Vision for the Valley: What are the working groups doing?

March 29, 2009 

We asked the people chairing the Vision for the Valley working groups to provide a progress report on their work. Here are summaries from the groups.

***

March 29, 2009

Educational opportunity

Chair: Kelly Wood, Wachovia

Never has education been more important than today. Building blocks include:

• A vibrant research effort supporting the business community.

• A retraining structure to respond to a changing business environment.

• A culture where families value education and student excellence.

• A partnership with business, where future needs of our business community are aligned with education programs.

• A community that celebrates academic achievement.

• And, most importantly, passionate appreciation for our educators.

Strong neighborhoods

Committee member: Elliot Werk, Idaho state senator

We are developing a list of community-building events throughout the Valley that can be promoted by local government and civic organizations. These events include National Night Out, Spring Clean, Paint the Town, Rake up, Movie Night at a Park, library events, dinner and a book, and neighborhood festivals. We are also developing a detailed list of organizations, groups and local governments that can efficiently leverage existing resources. In the longer term, we are seeking ways for local governments and non-governmental organizations to work together and engage in community-building activities.

A charitable climate

Chair: Craig Tribken, Boise Valley Habitat for Humanity

The Valley’s charitable climate is characterized by too many nonprofits, a low per-capita giving rate and a nonprofit sector picking up much of the slack for what often is a government responsibility.

Our long-term goal is a “social contract” that will encourage a more systematic scorecard that clearly demonstrates and promotes the efforts of business, media and donors. When a new business is recruited to come to Boise, its willingness to contribute to local charitable efforts should be equal to other existing businesses in the Valley.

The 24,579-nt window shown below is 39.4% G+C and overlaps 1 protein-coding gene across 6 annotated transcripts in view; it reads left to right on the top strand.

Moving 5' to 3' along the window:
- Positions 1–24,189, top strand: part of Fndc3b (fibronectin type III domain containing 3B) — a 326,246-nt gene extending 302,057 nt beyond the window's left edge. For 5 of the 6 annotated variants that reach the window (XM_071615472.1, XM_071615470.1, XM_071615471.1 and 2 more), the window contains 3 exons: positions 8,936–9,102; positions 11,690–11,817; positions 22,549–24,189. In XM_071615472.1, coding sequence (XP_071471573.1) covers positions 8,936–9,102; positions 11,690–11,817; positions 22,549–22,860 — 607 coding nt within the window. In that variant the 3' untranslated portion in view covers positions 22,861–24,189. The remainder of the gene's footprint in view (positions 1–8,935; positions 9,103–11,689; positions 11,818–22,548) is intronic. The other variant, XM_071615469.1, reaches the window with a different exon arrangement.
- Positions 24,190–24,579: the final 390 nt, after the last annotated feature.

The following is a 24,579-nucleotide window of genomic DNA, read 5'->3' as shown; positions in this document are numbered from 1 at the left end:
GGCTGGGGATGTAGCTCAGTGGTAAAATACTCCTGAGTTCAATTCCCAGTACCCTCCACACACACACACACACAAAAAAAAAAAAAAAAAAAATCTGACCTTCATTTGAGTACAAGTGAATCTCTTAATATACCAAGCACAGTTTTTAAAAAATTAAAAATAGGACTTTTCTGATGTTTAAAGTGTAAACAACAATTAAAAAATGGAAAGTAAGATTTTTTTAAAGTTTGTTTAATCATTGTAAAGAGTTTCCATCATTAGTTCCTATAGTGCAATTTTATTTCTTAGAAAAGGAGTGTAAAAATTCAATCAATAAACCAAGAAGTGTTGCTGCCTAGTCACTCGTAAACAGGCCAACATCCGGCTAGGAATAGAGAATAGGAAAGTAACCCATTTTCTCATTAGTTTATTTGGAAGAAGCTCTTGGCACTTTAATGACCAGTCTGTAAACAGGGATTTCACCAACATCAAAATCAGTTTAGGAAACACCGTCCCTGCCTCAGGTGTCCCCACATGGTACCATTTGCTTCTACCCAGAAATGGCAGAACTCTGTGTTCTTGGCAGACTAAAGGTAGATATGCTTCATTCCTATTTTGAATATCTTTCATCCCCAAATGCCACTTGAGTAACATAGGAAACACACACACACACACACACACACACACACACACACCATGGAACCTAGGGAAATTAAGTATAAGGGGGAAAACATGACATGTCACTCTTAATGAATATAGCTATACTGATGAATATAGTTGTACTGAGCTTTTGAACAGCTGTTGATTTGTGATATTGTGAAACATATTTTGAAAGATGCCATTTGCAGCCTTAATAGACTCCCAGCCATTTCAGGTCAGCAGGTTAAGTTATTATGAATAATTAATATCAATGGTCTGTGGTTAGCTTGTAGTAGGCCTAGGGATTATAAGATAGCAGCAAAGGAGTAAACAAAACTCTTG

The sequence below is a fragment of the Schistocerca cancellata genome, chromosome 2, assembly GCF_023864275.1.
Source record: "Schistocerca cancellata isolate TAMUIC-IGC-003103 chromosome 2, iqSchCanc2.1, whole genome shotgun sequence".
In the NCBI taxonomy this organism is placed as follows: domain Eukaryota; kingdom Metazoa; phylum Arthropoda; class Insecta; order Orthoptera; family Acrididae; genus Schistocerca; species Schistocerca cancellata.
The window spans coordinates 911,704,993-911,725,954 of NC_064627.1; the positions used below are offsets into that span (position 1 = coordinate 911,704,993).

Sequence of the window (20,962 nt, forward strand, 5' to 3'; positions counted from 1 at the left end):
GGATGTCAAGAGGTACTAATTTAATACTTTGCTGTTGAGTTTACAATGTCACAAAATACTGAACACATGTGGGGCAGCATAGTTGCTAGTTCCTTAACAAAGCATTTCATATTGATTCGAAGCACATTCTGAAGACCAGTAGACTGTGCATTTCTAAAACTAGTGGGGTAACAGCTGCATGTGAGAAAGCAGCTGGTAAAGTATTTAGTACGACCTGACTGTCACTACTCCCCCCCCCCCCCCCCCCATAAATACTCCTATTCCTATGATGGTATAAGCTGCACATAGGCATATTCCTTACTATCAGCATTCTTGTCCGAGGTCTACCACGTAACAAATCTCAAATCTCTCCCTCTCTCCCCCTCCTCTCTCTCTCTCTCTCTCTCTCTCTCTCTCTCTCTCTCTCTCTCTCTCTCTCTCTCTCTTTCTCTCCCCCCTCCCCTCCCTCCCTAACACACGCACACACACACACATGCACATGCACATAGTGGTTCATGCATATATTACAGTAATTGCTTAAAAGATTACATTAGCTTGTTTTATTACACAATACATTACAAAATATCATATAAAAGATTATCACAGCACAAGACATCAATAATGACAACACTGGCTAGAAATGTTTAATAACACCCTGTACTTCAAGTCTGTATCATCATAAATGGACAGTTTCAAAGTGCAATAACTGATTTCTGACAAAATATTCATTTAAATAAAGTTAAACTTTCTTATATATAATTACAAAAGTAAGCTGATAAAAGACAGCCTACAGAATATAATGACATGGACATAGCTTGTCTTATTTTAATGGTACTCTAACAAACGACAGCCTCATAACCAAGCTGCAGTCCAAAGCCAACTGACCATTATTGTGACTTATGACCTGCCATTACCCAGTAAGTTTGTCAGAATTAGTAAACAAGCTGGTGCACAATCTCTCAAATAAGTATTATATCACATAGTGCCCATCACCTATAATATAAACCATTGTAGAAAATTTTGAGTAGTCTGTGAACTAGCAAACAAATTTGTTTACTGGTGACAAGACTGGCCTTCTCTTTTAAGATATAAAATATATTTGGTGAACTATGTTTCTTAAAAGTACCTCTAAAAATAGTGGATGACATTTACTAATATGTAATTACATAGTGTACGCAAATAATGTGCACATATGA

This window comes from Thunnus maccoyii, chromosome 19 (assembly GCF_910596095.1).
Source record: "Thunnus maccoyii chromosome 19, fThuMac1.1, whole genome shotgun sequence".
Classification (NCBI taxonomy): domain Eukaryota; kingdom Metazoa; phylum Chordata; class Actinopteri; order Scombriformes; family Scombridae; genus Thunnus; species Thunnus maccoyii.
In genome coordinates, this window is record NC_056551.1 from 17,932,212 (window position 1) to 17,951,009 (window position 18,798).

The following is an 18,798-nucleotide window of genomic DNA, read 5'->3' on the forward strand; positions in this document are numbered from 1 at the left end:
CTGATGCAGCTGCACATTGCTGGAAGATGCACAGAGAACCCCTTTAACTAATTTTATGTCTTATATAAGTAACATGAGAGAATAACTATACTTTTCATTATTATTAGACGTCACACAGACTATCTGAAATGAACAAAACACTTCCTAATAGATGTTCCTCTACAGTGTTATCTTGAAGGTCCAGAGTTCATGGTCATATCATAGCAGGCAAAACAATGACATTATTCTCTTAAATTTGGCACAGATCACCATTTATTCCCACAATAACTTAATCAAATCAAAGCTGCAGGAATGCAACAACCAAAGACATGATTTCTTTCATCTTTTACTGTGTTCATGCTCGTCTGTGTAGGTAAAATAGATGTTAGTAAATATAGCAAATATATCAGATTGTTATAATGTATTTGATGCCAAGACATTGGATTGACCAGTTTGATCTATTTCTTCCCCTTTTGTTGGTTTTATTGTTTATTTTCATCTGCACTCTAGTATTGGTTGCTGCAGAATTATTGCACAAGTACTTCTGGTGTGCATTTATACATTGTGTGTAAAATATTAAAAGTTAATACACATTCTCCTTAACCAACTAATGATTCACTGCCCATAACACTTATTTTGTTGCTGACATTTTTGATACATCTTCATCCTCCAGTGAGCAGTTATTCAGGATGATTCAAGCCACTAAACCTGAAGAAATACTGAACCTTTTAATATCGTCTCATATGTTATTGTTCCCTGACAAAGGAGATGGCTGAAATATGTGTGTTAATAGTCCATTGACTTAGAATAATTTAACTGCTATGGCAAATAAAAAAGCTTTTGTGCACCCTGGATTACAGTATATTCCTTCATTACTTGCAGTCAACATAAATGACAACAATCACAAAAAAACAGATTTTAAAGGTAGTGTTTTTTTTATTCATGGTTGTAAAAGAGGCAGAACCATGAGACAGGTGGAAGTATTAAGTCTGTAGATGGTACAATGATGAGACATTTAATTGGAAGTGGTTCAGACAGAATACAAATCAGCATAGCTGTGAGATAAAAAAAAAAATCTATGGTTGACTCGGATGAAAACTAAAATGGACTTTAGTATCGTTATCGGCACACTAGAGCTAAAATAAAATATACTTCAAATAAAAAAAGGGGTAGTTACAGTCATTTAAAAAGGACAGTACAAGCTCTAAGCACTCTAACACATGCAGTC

A charitable climate

Chair: Craig Tribken, Boise Valley Habitat for Humanity

The Valley’s charitable climate is characterized by too many nonprofits, a low per-capita giving rate and a nonprofit sector picking up much of the slack for what often is a government responsibility.

Our long-term goal is a “social contract” that will encourage a more systematic scorecard that clearly demonstrates and promotes the efforts of business, media and donors. When a new business is recruited to come to Boise, its willingness to contribute to local charitable efforts should be equal to other existing businesses in the Valley.

A caring community

Co-chair: Bev Harad, former Boise School Board member

This committee envisions a caring Treasure Valley that respects diversity and encourages an inclusive and welcoming community.

We will identify criteria contributing to a sense of belonging and uncover barriers keeping us apart by facilitating focus groups representing Treasure Valley religions; ethnicities; refugee population; the economically challenged; varying levels of formal education; lifetime disabilities; different sexual orientations; teen and senior citizen groups. For more information, contact bevharad@hotmail.com.

Training our workers

Chair: Ben Quintana, Boise Valley Economic Partnership

Our goal is to enhance the attraction and retention of jobs in the Treasure Valley by ensuring the region is equipped and prepared for the evolving work force requirements of the economy. We are focusing our efforts in the following areas: